Flattening the curve was necessary to keep the virus from overwhelming hospital systems, particularly in countries such as Italy and the United States, which have fewer hospital beds per capita compared to countries like South Korea.

    Moreover, government-directed responses to COVID-19 were necessary since the market economy, on its own, would not provide an efficient solution. The reason is the externality created by individual behavior. For example, it is easy for individual people to convince themselves that having a slight fever or feeling moderately ill is no reason to stay home instead of making a quick run to the grocery store. Such individual choices, in the aggregate, end up raising contagion risks considerably.

    As governments cracked down, companies followed suit. Those who could allow employees to work from home did so in virtually every industry. The economic impact of the shutdowns, however, has been devastating, particularly on industries such as airlines, hospitality, and tourism, as well as non-essential small businesses. To illustrate the impact, for first quarter 2020, U.S. GDP contracted at an annual rate of 4.8%; for the second quarter, forecasts are for a plunge of as much as 25%.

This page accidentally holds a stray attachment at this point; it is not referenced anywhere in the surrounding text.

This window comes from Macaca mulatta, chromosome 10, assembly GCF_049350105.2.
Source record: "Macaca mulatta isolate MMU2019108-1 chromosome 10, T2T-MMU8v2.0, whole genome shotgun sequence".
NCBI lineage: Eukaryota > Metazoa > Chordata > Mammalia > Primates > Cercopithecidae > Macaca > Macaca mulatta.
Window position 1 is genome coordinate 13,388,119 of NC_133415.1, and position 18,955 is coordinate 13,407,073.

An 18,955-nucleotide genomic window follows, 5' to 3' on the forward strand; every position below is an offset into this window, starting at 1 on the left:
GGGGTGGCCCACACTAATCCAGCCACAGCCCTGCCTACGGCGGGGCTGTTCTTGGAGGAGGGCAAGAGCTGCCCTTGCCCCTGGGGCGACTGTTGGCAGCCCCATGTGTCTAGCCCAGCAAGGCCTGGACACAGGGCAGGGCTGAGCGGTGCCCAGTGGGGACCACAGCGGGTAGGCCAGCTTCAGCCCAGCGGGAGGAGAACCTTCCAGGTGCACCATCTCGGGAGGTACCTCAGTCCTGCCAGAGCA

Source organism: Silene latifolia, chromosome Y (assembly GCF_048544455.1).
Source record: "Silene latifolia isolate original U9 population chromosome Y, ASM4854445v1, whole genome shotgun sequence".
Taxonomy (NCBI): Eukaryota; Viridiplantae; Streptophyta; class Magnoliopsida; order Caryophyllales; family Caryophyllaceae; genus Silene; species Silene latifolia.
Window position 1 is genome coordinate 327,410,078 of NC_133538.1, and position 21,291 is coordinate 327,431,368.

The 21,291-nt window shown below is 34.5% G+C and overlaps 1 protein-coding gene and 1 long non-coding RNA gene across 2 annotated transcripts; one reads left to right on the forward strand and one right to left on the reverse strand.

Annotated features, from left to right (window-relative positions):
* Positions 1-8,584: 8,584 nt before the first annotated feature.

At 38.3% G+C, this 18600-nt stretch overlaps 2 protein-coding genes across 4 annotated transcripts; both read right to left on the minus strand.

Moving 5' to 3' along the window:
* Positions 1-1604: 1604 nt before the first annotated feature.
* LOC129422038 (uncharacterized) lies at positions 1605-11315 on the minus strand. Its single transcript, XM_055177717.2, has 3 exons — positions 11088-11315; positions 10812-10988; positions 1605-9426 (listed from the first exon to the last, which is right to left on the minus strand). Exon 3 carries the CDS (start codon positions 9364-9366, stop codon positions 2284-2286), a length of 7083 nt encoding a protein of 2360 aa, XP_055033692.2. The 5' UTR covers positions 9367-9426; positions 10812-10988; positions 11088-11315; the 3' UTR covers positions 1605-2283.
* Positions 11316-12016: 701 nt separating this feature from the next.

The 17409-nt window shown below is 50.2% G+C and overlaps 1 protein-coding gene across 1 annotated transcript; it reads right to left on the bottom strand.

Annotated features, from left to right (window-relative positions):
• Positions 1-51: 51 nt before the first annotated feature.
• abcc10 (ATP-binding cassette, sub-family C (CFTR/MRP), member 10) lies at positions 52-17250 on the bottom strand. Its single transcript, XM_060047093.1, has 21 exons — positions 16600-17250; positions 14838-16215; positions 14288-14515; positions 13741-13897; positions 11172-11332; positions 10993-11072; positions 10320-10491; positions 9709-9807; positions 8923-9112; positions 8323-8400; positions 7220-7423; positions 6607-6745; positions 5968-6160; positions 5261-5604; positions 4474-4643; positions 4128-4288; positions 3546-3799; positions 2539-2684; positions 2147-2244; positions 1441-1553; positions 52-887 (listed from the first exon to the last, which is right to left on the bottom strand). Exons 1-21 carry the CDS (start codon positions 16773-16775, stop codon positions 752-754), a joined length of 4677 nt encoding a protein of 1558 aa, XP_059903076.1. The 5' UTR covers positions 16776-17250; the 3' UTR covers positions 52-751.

While COVID-19 is primarily a global health crisis, economics cannot be overlooked, especially the impact on vulnerable households. It is important to implement policies that alleviate hardship during the crisis and leave production capacity intact at the end of the crisis. Given the rising levels of government and corporate debt in both Japan and the U.S., resumption of economic growth is essential to stave off long-term fiscal problems.

    The New World of Work

    Even as economies reopen, there will likely be lasting changes in how work gets done. The most obvious is the rapid and widespread increase in remote working. While employees typically value the flexibility of remote work, many employers have been reluctant to sanction these arrangements out of fear of losing productivity and efficiency.

    Now, having seen the benefits of remote working, and the potential cost savings from reducing office space, more employers will likely institute working from home -- or a hybrid model that includes periodic team meetings or other group gatherings.